Volume 11, Issue 1 (1-2021)                   Iran J Ped Hematol Oncol 2021, 11(1): 11-17 | Back to browse issues page

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Aung W, Htwe T N, Thandar M, Mar O. Serum zinc status in thalassemic adolescents attending Yangon Children Hospital, Myanmar. Iran J Ped Hematol Oncol 2021; 11 (1) :11-17
URL: http://ijpho.ssu.ac.ir/article-1-540-en.html
Department of Physiology, University of Medicine-1, Kamayut Township, 11014, Yangon, Myanmar.
Abstract:   (1083 Views)
Background: Thalassemia constitutes a major public health problem causing a significant burden on children and their families. Zinc deficiency plays an important role in many thalassemia-related complications like growth retardation, hypogonadism and delayed puberty which are frequently noted in adolescent age. Although zinc is supplemented to thalassemic patients visiting Day Care Center, Yangon Children Hospital (YCH), Myanmar, a report concerning serum zinc level of these patients is still lacking. This study, therefore, aimed to assess serum zinc status in thalassemic adolescents attending Day Care Center, YCH.
Materials and Methods: This hospital-based cross-sectional study was conducted on 99 thalassemic adolescents. Mean age of diagnosis was 5.1±2.1 years. Non-fasting serum zinc concentration was determined by atomic absorption spectrophotometry. According to National Health and Nutrition Examination Survey data, zinc deficiency was defined as serum zinc concentration < 66 μg/dL (female) and < 70 μg/dL (male).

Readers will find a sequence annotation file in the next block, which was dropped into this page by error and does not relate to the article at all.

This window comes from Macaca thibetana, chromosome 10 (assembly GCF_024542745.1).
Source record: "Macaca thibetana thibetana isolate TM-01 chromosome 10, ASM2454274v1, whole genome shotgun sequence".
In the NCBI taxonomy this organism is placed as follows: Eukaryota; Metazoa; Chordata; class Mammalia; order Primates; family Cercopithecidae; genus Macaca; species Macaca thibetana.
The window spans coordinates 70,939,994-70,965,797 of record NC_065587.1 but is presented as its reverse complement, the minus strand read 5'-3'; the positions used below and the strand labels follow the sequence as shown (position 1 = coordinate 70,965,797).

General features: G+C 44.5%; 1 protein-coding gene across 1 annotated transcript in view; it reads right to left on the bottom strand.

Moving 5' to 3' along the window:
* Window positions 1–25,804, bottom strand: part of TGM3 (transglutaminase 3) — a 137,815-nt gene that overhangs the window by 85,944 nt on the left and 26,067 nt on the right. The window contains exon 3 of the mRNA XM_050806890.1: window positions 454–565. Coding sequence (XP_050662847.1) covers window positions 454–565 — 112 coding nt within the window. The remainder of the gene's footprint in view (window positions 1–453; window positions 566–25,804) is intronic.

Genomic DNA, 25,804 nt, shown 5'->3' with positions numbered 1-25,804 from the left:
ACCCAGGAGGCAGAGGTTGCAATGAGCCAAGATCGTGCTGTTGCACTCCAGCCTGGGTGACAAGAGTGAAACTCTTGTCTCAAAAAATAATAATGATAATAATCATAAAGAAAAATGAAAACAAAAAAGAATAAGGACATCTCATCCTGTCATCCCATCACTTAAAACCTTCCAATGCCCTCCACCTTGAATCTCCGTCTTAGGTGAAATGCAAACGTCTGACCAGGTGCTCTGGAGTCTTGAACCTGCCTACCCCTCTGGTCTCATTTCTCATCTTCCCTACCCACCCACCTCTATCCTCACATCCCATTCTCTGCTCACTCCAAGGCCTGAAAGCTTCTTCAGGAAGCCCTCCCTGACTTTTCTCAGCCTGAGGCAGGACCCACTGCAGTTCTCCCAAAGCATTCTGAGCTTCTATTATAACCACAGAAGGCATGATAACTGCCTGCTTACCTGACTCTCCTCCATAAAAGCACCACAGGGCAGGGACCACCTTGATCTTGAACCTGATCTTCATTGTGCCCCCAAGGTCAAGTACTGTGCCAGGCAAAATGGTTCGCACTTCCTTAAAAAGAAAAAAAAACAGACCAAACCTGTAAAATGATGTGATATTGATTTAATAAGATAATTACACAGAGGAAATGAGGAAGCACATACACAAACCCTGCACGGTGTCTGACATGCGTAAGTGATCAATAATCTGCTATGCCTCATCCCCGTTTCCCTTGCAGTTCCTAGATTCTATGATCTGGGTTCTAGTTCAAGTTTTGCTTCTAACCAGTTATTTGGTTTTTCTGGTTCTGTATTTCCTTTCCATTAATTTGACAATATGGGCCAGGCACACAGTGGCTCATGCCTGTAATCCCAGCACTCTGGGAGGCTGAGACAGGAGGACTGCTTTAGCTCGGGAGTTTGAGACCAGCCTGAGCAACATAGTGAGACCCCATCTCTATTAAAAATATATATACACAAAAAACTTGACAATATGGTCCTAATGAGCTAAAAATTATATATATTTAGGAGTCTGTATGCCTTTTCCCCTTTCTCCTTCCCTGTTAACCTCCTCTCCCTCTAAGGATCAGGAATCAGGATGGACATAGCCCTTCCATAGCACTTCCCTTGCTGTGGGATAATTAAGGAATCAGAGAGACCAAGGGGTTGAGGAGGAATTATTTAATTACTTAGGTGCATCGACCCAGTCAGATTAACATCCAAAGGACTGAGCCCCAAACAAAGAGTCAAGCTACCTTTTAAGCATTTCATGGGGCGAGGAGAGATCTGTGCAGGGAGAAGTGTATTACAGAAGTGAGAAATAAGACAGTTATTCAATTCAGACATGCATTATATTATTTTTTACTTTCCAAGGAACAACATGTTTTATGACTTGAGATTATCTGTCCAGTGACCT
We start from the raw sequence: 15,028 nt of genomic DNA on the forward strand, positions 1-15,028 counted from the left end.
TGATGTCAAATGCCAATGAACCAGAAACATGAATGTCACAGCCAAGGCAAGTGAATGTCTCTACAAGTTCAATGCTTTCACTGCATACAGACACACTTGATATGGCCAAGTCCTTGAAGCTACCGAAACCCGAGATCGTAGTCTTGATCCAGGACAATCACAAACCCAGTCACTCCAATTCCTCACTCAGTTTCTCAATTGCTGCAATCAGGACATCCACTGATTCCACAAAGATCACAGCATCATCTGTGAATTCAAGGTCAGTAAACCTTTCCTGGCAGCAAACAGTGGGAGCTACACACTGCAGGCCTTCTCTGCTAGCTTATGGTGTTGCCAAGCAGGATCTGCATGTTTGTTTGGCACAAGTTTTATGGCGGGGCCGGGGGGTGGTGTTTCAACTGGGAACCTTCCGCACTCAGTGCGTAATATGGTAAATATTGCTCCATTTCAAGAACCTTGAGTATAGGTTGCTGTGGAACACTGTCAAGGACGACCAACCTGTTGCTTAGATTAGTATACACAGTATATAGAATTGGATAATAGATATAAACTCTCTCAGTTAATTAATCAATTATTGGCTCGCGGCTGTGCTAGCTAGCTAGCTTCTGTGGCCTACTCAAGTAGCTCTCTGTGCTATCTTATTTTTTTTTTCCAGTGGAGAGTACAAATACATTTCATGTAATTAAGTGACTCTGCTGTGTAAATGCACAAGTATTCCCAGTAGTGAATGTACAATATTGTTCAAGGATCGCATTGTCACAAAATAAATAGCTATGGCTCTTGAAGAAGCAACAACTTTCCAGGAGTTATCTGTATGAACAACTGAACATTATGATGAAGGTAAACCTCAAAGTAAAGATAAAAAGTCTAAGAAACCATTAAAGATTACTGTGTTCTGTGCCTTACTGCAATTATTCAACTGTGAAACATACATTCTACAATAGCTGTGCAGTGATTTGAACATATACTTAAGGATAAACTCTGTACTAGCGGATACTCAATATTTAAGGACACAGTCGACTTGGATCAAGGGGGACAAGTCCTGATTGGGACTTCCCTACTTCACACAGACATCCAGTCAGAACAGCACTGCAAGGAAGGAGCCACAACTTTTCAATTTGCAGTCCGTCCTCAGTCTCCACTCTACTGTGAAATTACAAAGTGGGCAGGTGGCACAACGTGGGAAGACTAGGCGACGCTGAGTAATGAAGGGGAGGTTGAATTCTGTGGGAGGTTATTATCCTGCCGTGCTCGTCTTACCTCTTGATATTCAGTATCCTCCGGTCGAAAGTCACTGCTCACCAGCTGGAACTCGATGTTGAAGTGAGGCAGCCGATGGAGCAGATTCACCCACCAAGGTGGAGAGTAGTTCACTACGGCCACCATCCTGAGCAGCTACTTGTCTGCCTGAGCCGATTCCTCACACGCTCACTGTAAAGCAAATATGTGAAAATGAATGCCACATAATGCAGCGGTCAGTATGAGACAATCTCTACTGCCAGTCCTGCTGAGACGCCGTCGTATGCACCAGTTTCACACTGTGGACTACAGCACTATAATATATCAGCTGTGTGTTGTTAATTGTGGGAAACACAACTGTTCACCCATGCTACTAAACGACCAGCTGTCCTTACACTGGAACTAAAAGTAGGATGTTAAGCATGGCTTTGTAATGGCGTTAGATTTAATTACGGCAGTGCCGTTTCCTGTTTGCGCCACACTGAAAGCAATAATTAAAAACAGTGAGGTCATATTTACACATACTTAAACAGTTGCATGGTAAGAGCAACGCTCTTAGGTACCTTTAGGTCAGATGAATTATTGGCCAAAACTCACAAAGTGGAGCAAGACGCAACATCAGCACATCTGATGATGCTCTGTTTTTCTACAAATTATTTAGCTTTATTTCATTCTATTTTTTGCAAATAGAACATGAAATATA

Results: Serum zinc concentration (μg/dL) was 57.35 (47.30-80.14) (median, interquartile range) with maximum, 195.05 and minimum, 28.83. Zinc deficiency was observed in 69.7% (69 out of 99; 35 males and 34 females) of the patients. The associations of zinc deficiency with gender, phenotype and the use of chelator were non-significant (P>0.05).
Conclusion: In spite of zinc supplementation, nearly 70% of the thalassemic adolescents showed zinc deficiency. Zinc deficiency in these adolescents might not be related to gender, phenotypes or the use of chelator. Poor compliance to take zinc supplementation and/or irregular blood transfusion could partly be attributable to zinc deficiency in these adolescents. Providing health education on the importance of regular intake of adequate zinc is advisable and periodic evaluation of zinc levels is recommended for thalassemic adolescents.
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Type of Study: Research | Subject: General
Received: 2020/05/12 | Accepted: 2020/09/30 | Published: 2020/12/20

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